I was wondering what happened to you
I was away, but with my ClassPad. I came back with CP filled with two more complex numerical methods, better plotting functions, and a (small) bug report (see below).
I think I will keep the double type for now.
It's ok for me. Numerical Analysis is (almost) all about double precision.
Btw, I worked on the "mat" package this week-end, I wrote over a thousand lines of C++ code to implement the different functions that PAP suggested and it worked fine but... Well, I had a better idea. I decided to start again from zero with this package; it will take a little time, but I think you will like it
Wow. You didn't lose your time either. Note that LuaNumAn now contains some more matrix-related utility functions (i was forced to write them for this weekend's developement):MatIdent(n)
: returns the identity matrix of size n
: returns the matrix A
: Matrix (or vector) multiplication.
All of them can be implemented easily (MatMul
is a little bit tricky, it needs to detect if an argument is a vector or a matrix). Maybe you will want to add these functions in the matrix library (if you didn't do it already). Note: the new version of LuaNumAn that includes them will be uploaded tomorrow (at least, I hope so - I need to write the documentation of the new numerical methods added this weekend).
About garbage collection: you're right, calling collectgarbage() periodically is really useful; the version 0.72 does it for you now
Indeed, it does it, and it does it very
well!. My non-linear fitting function hanged ClassPad in version 0.71, if you tried to use "large" data tables (more than 80 data points). Now it works very well with much larger tables, without even the need to call the function collectgarbage()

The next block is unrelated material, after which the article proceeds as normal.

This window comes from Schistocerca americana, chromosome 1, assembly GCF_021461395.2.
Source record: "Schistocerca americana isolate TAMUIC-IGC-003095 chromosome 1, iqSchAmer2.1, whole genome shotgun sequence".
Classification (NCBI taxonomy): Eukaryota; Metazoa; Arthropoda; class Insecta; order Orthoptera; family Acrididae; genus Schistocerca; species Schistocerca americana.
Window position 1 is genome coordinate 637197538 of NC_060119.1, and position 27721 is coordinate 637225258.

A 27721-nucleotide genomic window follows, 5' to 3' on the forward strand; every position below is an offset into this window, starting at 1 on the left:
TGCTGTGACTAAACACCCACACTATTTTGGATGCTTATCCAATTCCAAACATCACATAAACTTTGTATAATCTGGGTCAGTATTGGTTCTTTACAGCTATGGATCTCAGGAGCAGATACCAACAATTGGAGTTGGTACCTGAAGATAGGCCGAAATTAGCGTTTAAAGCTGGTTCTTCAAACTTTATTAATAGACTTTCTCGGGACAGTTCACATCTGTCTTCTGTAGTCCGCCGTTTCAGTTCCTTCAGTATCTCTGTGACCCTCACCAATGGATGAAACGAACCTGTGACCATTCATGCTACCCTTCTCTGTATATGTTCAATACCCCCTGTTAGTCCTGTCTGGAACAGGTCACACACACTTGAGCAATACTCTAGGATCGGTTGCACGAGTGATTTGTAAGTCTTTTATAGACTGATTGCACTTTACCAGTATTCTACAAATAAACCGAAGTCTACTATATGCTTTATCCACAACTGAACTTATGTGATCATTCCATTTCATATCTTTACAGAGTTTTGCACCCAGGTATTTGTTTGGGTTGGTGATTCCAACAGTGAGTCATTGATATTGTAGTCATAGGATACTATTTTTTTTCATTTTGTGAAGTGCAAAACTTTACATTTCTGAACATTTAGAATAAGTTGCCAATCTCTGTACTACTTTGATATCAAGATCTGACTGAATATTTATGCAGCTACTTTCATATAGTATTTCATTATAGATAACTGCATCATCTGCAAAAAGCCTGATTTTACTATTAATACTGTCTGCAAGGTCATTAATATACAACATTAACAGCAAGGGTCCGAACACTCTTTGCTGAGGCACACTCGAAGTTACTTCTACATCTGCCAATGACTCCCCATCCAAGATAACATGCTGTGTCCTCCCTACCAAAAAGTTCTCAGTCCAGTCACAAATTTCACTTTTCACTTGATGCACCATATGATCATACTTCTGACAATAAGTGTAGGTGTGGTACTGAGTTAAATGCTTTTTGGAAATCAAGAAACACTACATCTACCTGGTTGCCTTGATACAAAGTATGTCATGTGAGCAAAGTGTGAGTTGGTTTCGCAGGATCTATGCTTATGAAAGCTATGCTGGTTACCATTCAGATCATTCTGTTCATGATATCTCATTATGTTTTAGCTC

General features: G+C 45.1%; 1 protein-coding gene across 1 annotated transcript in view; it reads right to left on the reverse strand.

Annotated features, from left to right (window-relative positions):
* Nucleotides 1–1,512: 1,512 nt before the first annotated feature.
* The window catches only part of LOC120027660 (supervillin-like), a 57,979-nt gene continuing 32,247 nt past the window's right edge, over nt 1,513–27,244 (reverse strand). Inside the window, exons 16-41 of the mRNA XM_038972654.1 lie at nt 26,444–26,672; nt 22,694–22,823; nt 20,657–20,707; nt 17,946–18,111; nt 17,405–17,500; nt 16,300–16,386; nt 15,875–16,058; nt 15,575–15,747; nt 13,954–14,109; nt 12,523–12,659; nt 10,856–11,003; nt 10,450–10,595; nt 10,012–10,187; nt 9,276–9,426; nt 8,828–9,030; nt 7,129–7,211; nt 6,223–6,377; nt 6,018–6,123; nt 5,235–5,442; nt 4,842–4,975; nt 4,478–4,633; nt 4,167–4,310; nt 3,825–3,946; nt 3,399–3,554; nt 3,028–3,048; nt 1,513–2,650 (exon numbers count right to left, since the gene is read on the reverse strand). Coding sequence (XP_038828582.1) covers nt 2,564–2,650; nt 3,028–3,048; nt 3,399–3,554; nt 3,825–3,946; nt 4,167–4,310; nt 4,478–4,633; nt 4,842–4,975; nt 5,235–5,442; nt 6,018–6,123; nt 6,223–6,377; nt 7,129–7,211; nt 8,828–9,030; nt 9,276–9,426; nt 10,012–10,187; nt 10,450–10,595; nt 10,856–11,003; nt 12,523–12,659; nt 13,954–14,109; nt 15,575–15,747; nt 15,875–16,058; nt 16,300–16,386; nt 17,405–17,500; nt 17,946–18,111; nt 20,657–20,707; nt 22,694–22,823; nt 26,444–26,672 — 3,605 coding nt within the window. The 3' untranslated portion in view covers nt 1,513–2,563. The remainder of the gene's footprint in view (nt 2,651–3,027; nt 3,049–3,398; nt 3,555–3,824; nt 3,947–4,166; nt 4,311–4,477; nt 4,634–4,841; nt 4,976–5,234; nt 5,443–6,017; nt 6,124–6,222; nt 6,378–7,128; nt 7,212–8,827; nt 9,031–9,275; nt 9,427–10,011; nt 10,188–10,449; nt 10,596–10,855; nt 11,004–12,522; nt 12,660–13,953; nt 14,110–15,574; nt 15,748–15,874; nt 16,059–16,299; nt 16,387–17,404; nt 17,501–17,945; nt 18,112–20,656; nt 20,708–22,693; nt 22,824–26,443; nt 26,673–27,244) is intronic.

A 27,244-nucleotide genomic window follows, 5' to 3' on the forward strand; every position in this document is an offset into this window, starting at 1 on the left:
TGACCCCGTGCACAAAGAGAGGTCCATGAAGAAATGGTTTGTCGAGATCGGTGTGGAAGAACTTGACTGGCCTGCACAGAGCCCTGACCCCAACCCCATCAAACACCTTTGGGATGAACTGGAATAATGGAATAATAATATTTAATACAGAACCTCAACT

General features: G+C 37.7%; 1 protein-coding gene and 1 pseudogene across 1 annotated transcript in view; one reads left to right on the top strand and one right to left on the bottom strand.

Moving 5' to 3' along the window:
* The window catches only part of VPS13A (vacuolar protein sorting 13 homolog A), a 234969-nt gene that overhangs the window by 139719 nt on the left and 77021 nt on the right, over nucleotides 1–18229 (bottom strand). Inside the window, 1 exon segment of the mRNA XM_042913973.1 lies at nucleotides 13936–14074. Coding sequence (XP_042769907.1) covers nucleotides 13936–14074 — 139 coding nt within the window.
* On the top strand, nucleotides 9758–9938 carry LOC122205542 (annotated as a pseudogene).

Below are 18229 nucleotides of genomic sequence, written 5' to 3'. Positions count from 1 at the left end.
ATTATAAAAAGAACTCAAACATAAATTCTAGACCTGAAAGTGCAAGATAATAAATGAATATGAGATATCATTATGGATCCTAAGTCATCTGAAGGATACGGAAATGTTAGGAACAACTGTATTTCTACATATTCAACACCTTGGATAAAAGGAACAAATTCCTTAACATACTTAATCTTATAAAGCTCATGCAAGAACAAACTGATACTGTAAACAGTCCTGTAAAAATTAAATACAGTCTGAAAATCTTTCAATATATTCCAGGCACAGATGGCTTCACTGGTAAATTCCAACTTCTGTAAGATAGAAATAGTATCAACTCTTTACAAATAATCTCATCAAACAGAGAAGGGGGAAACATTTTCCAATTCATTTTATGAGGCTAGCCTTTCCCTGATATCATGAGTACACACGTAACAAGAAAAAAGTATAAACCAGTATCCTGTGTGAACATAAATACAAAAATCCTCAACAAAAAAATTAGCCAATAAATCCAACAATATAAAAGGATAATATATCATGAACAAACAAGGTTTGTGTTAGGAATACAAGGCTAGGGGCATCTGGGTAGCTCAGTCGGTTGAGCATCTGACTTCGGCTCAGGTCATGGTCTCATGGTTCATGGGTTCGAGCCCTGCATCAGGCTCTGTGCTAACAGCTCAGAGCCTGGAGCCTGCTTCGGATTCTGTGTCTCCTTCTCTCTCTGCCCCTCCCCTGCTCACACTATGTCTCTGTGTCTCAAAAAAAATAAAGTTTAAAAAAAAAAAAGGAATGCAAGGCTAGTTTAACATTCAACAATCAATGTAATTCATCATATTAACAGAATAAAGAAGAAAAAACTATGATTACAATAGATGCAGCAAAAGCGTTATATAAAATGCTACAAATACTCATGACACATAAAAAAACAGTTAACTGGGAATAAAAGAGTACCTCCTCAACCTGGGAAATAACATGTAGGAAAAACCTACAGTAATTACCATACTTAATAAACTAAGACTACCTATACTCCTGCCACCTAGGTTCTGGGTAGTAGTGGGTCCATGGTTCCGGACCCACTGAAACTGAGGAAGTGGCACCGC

explicitly. Several matrices of 300 elemnts each are not a problem anymore. Good work!
- a draw.pxltest() function is easy to do, no problem
- I will try to create a complete packages for sprites, not only a single function
Bah, game-computing stuff
. The sprite support will be interesting though (but not too much for me).
Bug in the table.copy
function: this function works as expected only for vectors. It copies the table, but only on "level 1", i.e., only if the elements of the table are not tables. Elements in "level 2" or higher are not copied (the hated pointing system works instead). Consider the piece of code:
Now, if table.copy
worked as expected, table A should remain unchanged, but, in fact, this is not true: element in 2nd row, first column of A
is also changed to 4711, because the "copied" table A
is actually a matrix: table.copy
does not copy elements with type="table", it only uses pointers to them. So, if an element of B
is modified, the corresponding element in A
is modified as well. The obvious workaround is to use the following code, instead of a simple table.copy
for i=1,table.getn(A) do
It is, however, longer. Furthermore, the behavior of the function, as it is now, is a potential source of errors. Hopefully, it will be easy to eliminate this bug.
Note: it took me more than 2 hours to figure out what was happening in a program I was writing this weekend. I checked and rechecked everything in the algorithm, it was correct, but the results were wrong
. The problem was the behavior of the table.copy